Sargon II (722-705 B.C.) He completed the destruction of Samaria and the captivity of Israel. He was also famous for his magnificent palace with his colossal winged guardians.
Sennacherib (705-681 B.C.) He was the most famous of the Assyrian kings. He mentions the name of Hezekiah on his prism during his war campaigns, he claimed to have "Hezekiah captured in his own royal city (Jerusalem) like a caged bird." His army was defeated at the gates of Jerusalem by the Angel of the Lord. Sennacherib returned back to Nineveh and was killed violently by his own son, as mentioned in the Babylonian Chronicle, The Bible, and various other inscriptions. He also conquered Babylon.
Esar-haddon (681-668 B.C.) He rebuilt Babylon, invaded and conquered Egypt by crossing over the Sinai Desert with Arab camels carrying water for his army, and was one of Assyria's greatest kings. He died fighting Egypt.
Assur-banipal (668-626 B.C.) He destroyed the Thebes in Egypt and collected a great library, innumerable clay tablets were found.
Assur-etil-ilani (626-607 B.C.) It was under his reign that the Assyrian Empire fell.

Assyrian annals mention contacts with some ten Hebrew kings: Omri, Ahab, Jehu, Menahem, Hoshea, Pekah, Uzziah, Ahaz, Hezekiah, and Manasseh.

In the reign of Hoshea, king of Israel, Shalmaneser, king of Assyria, twice invaded (2 Kings 17:3,5) the kingdom that remained, and his successor Sargon II took Samaria in 722 BC, carrying away 27,290 of the population as he tells in his Khorsabad Annals. Later Assyrian kings, particularly Esarhaddon (681 BC - 668 BC), completed the task.

For More Info See: Bible History Online


Map of the Land of Assyria

Map of the Land of Assyria (Kids Bible Maps)
Kids Bible Maps


Primary Sources for Assyrian History

The Assyrian Annals. The scribes of the chief cities of the Assyrians wrote the accounts of the king's military campaigns on cuneiform tablets, and clay prisms or cylinders. The accounts are very reliable, even though the accounts do not speak negatively of the Assyrians and are meant to glorify the king. The annals also give much detail to geography and Chronology. It is interesting how accurate the Assyrians were with dates, they made use of an Assyrian Kings List or the Eponym Canon.

The Assyrian Chronicles and Eponym Canon. The Assyrian scribes organized their national events whether military, political or religious every regnal year. The Babylonian Chronicles were structured the same way. Assyrian records were kept very carefully, they took their dating and their history seriously. They attached their record of events with the solar year and with the name of an official who was known as the "limmu." Their was a new limmu appointed every year. They recorded military, political and religious events in every year and made references to eclipses. The Assyrian records are highly dependable and allow Biblical scholars a very accurate way of dating events and designating "eponyms" for 244 year in Hebrew history, from 892-648 BC.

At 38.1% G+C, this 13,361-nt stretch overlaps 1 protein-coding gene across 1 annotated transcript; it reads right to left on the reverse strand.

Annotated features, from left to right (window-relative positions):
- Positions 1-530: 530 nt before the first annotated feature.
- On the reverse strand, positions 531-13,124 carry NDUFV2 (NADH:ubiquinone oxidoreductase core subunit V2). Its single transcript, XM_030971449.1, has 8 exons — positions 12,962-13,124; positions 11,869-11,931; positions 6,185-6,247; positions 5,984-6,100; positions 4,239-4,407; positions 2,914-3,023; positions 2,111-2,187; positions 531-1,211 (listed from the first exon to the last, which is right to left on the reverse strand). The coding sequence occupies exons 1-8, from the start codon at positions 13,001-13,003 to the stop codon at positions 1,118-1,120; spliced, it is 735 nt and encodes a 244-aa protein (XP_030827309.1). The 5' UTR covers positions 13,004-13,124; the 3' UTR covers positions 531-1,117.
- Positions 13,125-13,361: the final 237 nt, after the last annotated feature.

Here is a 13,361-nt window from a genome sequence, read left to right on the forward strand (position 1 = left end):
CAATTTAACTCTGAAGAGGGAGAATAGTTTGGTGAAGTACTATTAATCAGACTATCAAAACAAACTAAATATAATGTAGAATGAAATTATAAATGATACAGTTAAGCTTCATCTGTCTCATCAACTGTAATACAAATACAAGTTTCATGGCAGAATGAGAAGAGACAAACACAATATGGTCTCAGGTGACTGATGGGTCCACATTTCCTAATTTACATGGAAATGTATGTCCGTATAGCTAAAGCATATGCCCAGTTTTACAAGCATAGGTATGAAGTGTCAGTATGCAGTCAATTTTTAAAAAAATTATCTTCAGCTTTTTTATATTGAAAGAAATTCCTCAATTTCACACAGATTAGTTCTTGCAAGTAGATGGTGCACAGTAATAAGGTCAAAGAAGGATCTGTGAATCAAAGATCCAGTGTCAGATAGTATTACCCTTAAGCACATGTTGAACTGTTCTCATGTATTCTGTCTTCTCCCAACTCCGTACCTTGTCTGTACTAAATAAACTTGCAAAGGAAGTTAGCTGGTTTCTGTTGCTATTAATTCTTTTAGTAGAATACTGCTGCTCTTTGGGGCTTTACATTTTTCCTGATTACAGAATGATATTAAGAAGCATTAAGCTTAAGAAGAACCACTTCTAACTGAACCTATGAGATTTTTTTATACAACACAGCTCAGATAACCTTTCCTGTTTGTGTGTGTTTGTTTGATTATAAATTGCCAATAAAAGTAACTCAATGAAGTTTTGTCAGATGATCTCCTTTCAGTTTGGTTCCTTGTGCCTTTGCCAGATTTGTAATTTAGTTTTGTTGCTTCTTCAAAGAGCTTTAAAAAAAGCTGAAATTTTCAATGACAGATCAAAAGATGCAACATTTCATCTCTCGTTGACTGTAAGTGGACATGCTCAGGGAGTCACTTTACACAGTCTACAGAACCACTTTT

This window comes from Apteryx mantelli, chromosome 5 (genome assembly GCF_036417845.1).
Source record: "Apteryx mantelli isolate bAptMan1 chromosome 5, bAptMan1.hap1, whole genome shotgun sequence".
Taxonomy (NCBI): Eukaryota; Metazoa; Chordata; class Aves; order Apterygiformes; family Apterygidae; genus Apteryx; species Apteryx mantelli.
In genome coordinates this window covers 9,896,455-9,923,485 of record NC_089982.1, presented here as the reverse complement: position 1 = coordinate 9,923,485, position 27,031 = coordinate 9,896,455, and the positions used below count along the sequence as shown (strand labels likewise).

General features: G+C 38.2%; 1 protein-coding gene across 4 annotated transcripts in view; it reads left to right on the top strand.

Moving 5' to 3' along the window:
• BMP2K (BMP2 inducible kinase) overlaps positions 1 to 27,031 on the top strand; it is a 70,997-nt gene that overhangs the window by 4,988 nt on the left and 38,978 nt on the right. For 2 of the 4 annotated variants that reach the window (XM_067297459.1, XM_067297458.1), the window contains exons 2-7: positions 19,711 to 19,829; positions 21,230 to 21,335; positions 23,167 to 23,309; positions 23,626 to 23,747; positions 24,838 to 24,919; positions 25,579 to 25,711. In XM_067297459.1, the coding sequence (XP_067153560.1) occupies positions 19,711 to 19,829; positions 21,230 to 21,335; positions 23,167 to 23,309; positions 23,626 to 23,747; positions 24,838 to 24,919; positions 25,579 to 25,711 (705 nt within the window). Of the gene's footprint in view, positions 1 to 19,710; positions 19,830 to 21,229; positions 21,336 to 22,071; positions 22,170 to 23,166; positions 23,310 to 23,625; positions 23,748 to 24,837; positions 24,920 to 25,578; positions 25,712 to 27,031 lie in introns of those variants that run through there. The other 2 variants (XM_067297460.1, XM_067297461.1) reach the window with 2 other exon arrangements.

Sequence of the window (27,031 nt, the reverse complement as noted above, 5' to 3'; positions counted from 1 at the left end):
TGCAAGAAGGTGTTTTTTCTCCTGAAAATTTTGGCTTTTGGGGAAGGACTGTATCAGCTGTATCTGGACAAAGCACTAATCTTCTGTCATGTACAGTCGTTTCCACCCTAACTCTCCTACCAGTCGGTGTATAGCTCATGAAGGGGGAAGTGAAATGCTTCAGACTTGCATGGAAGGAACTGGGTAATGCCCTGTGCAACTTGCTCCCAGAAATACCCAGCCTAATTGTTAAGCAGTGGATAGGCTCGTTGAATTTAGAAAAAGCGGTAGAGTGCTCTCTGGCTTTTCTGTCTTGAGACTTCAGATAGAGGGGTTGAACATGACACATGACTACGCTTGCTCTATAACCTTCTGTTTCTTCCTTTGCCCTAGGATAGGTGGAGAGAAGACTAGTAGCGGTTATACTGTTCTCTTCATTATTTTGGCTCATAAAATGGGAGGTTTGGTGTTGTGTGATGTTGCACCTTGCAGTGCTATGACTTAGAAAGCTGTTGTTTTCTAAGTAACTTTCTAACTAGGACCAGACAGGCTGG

The Assyrian King List. The Assyrian King List reveals a list of the kings of ancient Assyria in chronological order, from the 2nd millennium BC to 609 BC. It lists the name of the king, his father's name, the length of his reign, and some great achievements.

Assyrian Sculptures. The limestone bas-reliefs discovered from the palace walls of major Assyrian capital cities like Nineveh (Kuyunjik), Nimrud (Calah), Khorsabad (Dur-Sharrukin), and the bronze bands on the Balawat Gates reveal a wealth of history. The illustrative events were carved be professional Assyrian artists like a modern day photographer on the scene. The carvings reveal the military might and tactics of the Assyrians, as well as the futility of those nations that defied their might. These sculptures are on display in museums around the world, for example: The British Museum in London, The Louvre in France, The Iraqi Museum, and The Oriental Institute in Chicago.

The Bible. The Old Testament records the history of the Kingdoms of Israel and Judah, along with the battles of other nations. It includes the fall of the 10 tribes in northern kingdom of Israel in 722 BC by the Assyrians, as well as the fall of the southern kingdom of Judah in 586 BC by Nebuchadnezzar of Babylon. The Bible also records miraculous events surrounding people like Elijah, and Jonah, as well as the slaying of 185,000 Assyrians at Jerusalem by the Angel of the LORD. The events recorded in 2 Kings generally agree with Assyrian and Babylonian sources.